Managing Dry Cows To Breed Back Quickly

   The postpartum interval is the time from when a cow calves until she begins to have normal heat cycles. The length of this period plays a large role in determining whether a cow will rebreed in time to have another calf within a 12-month period. Even if a controlled breeding season is not in place, cows that do not calve at least once per year are less profitable. So, managing cows for a short postpartum interval directly impacts profitability. Late winter is an important time to consider these issues in spring calving (January – April) cow herds.
   Nutrition during the last two months of gestation has a tremendous effect on how quickly a cow begins cycling following calving. Body condition score (BCS) at calving is directly related to the postpartum interval. Dr. Rick Funston, Extension beef cattle specialist with Montana State University, illustrated this relationship in the following table:
   Limiting nutrition to below a cow’s requirements during this important time will extend the postpartum interval even if that cow does not fall below a body condition score 5. In fact, a cow in marginal body condition but increasing plane of nutrition will usually have a shorter postpartum interval than a “fleshy” cow that loses weight just prior to calving. Remember that a cow’s nutritional requirements increase in the third trimester of gestation and continue to increase through peak lactation (about 60 days after calving). Adding body condition to dry cows is less costly than trying to add it while lactation demand on nutrition peaks. This peak occurs at about the time a cow needs to rebreed.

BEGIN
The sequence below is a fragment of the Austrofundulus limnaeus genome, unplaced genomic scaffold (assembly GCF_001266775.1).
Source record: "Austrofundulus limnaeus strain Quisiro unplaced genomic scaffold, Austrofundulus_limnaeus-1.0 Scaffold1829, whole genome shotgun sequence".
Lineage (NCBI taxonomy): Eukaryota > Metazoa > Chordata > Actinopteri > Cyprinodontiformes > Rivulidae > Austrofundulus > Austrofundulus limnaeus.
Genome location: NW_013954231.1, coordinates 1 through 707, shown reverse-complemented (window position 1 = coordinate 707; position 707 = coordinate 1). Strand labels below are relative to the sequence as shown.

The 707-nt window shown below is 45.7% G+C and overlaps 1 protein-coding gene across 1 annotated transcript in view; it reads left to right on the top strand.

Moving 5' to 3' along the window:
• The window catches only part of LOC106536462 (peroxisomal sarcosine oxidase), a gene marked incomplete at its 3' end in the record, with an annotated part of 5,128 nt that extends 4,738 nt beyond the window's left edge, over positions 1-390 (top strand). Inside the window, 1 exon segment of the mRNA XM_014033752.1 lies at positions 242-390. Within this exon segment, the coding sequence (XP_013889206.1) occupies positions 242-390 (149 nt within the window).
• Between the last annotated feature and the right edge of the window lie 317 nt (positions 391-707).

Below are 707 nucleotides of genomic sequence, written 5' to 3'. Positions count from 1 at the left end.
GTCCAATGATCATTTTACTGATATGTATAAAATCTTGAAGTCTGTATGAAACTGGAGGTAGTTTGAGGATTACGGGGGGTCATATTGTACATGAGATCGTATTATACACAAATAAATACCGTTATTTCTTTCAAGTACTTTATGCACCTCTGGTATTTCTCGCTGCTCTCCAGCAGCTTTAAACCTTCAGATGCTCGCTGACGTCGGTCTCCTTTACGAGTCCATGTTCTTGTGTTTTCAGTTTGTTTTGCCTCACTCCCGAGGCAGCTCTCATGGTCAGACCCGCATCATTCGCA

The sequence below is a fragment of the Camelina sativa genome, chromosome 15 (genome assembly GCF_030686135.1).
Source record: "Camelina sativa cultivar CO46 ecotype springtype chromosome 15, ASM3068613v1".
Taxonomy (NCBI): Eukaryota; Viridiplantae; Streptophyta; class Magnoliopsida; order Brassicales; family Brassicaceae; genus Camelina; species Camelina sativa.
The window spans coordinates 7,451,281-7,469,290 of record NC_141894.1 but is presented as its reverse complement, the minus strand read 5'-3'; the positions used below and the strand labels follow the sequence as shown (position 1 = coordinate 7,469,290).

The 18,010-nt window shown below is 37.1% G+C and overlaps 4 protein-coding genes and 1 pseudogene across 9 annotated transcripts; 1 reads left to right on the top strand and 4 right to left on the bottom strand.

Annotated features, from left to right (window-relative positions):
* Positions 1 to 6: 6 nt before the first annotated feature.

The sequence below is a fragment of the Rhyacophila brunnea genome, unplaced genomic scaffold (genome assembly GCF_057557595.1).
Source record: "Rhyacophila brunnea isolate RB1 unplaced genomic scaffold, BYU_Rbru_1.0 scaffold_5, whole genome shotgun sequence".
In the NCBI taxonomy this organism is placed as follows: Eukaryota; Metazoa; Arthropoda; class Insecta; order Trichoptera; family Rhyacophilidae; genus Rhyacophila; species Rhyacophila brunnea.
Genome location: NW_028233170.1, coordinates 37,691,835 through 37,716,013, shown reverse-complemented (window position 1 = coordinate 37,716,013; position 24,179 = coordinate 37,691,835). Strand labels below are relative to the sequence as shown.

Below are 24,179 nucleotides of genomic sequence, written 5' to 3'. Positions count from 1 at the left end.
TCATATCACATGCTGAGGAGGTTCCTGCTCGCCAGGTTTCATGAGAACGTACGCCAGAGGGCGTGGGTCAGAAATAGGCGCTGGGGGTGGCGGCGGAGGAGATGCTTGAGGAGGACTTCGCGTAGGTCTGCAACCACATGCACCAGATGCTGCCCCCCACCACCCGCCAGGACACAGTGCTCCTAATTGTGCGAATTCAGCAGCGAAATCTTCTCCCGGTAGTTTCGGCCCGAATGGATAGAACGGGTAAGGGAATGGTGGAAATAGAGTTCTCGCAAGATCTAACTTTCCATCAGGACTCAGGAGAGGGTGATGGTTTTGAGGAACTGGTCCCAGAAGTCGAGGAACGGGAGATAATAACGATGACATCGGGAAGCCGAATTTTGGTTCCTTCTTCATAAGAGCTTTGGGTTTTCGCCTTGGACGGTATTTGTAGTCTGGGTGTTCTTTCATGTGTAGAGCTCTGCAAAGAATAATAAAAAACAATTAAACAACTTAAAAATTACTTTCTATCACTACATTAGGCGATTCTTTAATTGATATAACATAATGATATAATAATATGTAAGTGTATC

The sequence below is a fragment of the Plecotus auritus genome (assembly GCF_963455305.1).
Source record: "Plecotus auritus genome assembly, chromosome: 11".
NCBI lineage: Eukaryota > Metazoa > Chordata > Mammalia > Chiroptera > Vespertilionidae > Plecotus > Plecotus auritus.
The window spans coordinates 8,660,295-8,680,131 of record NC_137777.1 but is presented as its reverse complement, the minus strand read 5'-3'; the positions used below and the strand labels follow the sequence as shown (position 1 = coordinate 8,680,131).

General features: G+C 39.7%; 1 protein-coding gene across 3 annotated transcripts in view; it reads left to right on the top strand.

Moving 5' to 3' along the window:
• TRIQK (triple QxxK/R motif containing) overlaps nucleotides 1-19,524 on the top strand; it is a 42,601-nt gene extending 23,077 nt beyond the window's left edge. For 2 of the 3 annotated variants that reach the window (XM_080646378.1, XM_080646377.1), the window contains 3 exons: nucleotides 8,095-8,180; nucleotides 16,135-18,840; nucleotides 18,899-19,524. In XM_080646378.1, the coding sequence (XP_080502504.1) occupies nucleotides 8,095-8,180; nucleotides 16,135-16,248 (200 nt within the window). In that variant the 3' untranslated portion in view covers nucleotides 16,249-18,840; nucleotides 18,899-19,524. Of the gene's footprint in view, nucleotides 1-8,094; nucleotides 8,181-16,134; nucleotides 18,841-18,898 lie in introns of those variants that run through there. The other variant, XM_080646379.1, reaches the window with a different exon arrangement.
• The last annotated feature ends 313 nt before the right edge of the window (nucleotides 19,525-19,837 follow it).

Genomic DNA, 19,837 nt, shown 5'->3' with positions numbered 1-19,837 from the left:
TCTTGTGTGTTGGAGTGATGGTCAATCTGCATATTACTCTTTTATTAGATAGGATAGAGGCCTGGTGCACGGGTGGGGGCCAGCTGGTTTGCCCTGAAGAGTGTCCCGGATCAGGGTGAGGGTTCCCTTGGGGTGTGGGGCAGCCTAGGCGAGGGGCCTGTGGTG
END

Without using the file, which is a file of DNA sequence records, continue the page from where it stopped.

Fortunately, this critical period in late gestation usually comes after the previous calf has been weaned. But, for most spring calving herds in Tennessee, it also comes at a time in the year when forage is limited and hay quality requires supplementation. Make sure that hay has been tested for quality and, if needed, appropriate supplementation is provided even for dry cows in late gestation. Other strategies to improve dry cow nutrition include improving stockpiled forages with legumes, planting winter annuals and including an ionophore (such as Bovatec or Rumensin) in the supplement.
   It takes diligence to maintain cattle in the proper condition throughout the year. Get cows to a BCS of 5+ earlier in the non-lactating period, which provides an insurance policy for things like the dry or cold weather experienced this year. Late gestation also has a lot of impact on the future of that calf. Cattle have to be given the ability to express their genetics and “fetal programming” throughout gestation can be affected by the dam’s nutrition. In other words, poor cow nutrition can lead to an unthrifty calf that otherwise has the genetic potential to perform well.
   Another issue to consider in reducing the postpartum interval is calving difficulties. Research has established that cows having difficulties during calving take longer to re-breed. Genetic selection for calving ease bulls and cows can help avoid difficulties, but some cows and heifer will still require assistance. Identifying and assisting the animals that need it will help them re-breed sooner. Calving in a pasture near the house, or where the cows are seen several times a day, will make it easier to provide calving assistance as soon as it is needed.
   Providing adequate nutrition in late gestation and limiting calving difficulties are major management issues that will help cows re-breed as soon as possible after calving. And having cows bred to calve early will result in heavier calves at weaning and higher pregnancy rates down the road. Δ
   DR. JUSTIN RHINEHART: Assistant Professor and Extension Beef Cattle Specialist, University of Tennessee

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